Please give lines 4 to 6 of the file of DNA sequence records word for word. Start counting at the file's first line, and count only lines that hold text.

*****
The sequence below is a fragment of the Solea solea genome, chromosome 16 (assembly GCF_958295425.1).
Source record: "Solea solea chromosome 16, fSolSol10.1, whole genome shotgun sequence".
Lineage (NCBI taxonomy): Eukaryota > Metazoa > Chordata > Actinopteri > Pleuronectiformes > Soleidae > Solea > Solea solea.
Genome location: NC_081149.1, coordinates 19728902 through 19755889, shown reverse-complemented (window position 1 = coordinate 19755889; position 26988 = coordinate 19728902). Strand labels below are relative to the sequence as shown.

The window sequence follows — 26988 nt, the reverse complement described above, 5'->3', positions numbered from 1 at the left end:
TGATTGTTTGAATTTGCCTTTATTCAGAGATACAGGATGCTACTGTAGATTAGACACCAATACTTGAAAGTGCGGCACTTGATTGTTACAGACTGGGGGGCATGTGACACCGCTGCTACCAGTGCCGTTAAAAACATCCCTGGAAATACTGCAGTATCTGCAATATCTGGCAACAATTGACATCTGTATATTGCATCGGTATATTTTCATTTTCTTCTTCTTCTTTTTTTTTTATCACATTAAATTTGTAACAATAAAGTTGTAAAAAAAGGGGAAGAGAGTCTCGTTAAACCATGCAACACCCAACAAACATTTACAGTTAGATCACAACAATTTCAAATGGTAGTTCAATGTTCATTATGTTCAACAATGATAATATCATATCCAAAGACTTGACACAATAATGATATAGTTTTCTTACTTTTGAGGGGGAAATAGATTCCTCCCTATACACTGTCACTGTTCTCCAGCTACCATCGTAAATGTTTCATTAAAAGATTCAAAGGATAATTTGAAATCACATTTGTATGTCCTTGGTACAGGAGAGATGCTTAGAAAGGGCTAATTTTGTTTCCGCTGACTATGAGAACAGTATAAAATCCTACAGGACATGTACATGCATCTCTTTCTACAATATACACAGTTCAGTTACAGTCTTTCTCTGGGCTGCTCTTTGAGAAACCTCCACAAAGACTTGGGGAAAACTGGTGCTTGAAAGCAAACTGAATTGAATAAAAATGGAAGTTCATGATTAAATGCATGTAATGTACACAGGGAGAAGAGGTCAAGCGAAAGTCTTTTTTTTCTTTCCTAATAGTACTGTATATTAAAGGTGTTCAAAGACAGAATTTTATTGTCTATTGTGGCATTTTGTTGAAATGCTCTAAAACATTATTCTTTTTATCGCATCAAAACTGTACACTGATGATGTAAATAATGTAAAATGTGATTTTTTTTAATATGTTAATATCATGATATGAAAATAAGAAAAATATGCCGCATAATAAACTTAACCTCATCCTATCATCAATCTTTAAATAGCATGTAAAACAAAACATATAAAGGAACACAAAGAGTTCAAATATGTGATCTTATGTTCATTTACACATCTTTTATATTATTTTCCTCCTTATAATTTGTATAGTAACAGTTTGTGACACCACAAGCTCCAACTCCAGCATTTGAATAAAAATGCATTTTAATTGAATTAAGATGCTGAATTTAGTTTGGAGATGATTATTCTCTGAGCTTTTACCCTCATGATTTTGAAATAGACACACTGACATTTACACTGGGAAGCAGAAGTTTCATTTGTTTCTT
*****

Genome location: NC_081149.1, coordinates 19728902 through 19755889, shown reverse-complemented (window position 1 = coordinate 19755889; position 26988 = coordinate 19728902). Strand labels below are relative to the sequence as shown.

The window sequence follows — 26988 nt, the reverse complement described above, 5'->3', positions numbered from 1 at the left end:
TGATTGTTTGAATTTGCCTTTATTCAGAGATACAGGATGCTACTGTAGATTAGACACCAATACTTGAAAGTGCGGCACTTGATTGTTACAGACTGGGGGGCATGTGACACCGCTGCTACCAGTGCCGTTAAAAACATCCCTGGAAATACTGCAGTATCTGCAATATCTGGCAACAATTGACATCTGTATATTGCATCGGTATATTTTCATTTTCTTCTTCTTCTTTTTTTTTTATCACATTAAATTTGTAACAATAAAGTTGTAAAAAAAGGGGAAGAGAGTCTCGTTAAACCATGCAACACCCAACAAACATTTACAGTTAGATCACAACAATTTCAAATGGTAGTTCAATGTTCATTATGTTCAACAATGATAATATCATATCCAAAGACTTGACACAATAATGATATAGTTTTCTTACTTTTGAGGGGGAAATAGATTCCTCCCTATACACTGTCACTGTTCTCCAGCTACCATCGTAAATGTTTCATTAAAAGATTCAAAGGATAATTTGAAATCACATTTGTATGTCCTTGGTACAGGAGAGATGCTTAGAAAGGGCTAATTTTGTTTCCGCTGACTATGAGAACAGTATAAAATCCTACAGGACATGTACATGCATCTCTTTCTACAATATACACAGTTCAGTTACAGTCTTTCTCTGGGCTGCTCTTTGAGAAACCTCCACAAAGACTTGGGGAAAACTGGTGCTTGAAAGCAAACTGAATTGAATAAAAATGGAAGTTCATGATTAAATGCATGTAATGTACACAGGGAGAAGAGGTCAAGCGAAAGTCTTTTTTTTCTTTCCTAATAGTACTGTATATTAAAGGTGTTCAAAGACAGAATTTTATTGTCTATTGTGGCATTTTGTTGAAATGCTCTAAAACATTATTCTTTTTATCGCATCAAAACTGTACACTGATGATGTAAATAATGTAAAATGTGATTTTTTTTAATATGTTAATATCATGATATGAAAATAAGAAAAATATGCCGCATAATAAACTTAACCTCATCCTATCATCAATCTTTAAATAGCATGTAAAACAAAACATATAAAGGAACACAAAGAGTTCAAATATGTGATCTTATGTTCATTTACACATCTTTTATATTATTTTCCTCCTTATAATTTGTATAGTAACAGTTTGTGACACCACAAGCTCCAACTCCAGCATTTGAATAAAAATGCATTTTAATTGAATTAAGATGCTGAATTTAGTTTGGAGATGATTATTCTCTGAGCTTTTACCCTCATGATTTTGAAATAGACACACTGACATTTACACTGGGAAGCAGAAGTTTCATTTGTTTCTT